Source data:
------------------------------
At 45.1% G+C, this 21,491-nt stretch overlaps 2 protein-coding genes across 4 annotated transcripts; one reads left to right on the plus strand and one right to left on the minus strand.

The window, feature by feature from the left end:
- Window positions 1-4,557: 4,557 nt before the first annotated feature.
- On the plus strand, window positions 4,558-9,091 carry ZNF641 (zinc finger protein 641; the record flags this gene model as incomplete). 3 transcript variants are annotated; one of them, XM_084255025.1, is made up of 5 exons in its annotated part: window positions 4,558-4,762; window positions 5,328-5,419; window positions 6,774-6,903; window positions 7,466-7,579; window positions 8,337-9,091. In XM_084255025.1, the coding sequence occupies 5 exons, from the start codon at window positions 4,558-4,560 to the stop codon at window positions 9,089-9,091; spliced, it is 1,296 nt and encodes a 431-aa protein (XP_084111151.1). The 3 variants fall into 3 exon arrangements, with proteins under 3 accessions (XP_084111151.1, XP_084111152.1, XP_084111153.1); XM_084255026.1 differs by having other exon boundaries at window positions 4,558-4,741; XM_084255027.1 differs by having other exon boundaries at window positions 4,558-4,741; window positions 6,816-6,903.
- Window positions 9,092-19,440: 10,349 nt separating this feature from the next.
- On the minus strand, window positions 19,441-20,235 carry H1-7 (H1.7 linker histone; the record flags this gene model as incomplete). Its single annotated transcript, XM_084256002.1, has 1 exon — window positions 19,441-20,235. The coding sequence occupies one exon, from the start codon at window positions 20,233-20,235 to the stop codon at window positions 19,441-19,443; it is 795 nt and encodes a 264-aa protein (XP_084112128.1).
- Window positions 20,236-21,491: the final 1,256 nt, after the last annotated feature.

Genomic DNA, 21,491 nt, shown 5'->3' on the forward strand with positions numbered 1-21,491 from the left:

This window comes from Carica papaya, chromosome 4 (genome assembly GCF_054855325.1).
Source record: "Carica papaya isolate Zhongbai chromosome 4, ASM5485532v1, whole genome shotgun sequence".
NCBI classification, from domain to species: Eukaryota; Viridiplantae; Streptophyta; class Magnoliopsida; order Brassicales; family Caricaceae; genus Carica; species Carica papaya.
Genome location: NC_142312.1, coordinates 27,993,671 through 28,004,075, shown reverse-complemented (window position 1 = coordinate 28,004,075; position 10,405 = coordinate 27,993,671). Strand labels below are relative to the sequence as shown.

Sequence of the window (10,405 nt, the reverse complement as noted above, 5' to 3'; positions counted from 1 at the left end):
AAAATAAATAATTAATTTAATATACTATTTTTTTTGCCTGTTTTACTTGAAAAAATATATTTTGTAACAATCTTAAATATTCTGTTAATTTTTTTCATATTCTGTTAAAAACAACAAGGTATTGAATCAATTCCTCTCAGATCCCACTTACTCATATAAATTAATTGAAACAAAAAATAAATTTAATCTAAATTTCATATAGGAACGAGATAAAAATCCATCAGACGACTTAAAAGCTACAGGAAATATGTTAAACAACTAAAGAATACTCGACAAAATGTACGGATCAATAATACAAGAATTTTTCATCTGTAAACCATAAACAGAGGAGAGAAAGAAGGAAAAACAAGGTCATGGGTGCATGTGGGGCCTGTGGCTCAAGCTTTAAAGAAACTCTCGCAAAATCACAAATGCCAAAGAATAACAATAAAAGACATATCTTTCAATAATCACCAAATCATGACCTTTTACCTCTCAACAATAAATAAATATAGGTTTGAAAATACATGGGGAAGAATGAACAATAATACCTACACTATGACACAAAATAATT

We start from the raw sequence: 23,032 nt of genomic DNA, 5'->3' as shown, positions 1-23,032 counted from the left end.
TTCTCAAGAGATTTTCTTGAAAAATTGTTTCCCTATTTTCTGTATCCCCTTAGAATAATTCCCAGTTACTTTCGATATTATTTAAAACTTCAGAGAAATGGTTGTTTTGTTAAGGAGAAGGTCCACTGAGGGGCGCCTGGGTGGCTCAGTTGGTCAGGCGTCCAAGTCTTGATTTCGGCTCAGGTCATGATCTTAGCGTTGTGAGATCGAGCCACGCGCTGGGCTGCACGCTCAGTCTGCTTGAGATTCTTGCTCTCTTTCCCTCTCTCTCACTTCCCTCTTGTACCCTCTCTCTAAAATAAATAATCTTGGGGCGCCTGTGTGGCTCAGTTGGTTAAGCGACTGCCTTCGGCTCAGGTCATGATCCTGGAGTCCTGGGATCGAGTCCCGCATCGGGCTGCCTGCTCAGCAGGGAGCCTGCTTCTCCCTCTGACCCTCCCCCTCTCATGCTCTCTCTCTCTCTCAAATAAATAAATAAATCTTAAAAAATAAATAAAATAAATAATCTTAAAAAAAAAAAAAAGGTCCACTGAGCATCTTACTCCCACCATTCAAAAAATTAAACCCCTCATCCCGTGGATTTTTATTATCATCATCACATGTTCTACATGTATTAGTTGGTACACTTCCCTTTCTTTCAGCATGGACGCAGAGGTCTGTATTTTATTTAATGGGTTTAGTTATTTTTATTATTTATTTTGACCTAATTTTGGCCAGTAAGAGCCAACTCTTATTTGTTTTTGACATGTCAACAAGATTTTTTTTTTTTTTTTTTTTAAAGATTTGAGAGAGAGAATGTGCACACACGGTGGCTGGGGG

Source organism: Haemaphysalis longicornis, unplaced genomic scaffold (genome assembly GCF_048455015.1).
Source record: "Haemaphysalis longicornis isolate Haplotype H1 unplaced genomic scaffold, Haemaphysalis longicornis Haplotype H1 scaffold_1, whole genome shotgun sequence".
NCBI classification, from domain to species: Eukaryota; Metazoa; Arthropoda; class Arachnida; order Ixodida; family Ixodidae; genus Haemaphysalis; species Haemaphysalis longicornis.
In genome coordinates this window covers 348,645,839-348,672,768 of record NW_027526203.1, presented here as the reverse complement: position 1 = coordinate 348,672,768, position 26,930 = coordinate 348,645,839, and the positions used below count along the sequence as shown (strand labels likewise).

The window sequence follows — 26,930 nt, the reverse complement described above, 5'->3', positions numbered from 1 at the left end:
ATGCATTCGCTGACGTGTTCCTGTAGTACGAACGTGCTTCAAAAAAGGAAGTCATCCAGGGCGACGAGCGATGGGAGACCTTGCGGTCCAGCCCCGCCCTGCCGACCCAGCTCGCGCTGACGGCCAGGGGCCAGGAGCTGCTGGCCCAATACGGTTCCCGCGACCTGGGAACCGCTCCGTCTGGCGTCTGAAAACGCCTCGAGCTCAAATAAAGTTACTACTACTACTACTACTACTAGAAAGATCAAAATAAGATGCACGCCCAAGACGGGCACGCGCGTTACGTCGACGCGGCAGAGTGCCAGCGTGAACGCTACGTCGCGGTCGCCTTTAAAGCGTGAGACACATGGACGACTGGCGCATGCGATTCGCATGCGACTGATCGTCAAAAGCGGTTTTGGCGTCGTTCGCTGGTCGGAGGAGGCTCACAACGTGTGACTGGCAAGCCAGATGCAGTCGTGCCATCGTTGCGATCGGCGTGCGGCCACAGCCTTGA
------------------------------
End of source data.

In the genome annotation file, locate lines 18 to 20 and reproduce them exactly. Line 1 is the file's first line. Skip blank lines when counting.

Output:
Source record: "Haemaphysalis longicornis isolate Haplotype H1 unplaced genomic scaffold, Haemaphysalis longicornis Haplotype H1 scaffold_1, whole genome shotgun sequence".
NCBI classification, from domain to species: Eukaryota; Metazoa; Arthropoda; class Arachnida; order Ixodida; family Ixodidae; genus Haemaphysalis; species Haemaphysalis longicornis.
In genome coordinates this window covers 348,645,839-348,672,768 of record NW_027526203.1, presented here as the reverse complement: position 1 = coordinate 348,672,768, position 26,930 = coordinate 348,645,839, and the positions used below count along the sequence as shown (strand labels likewise).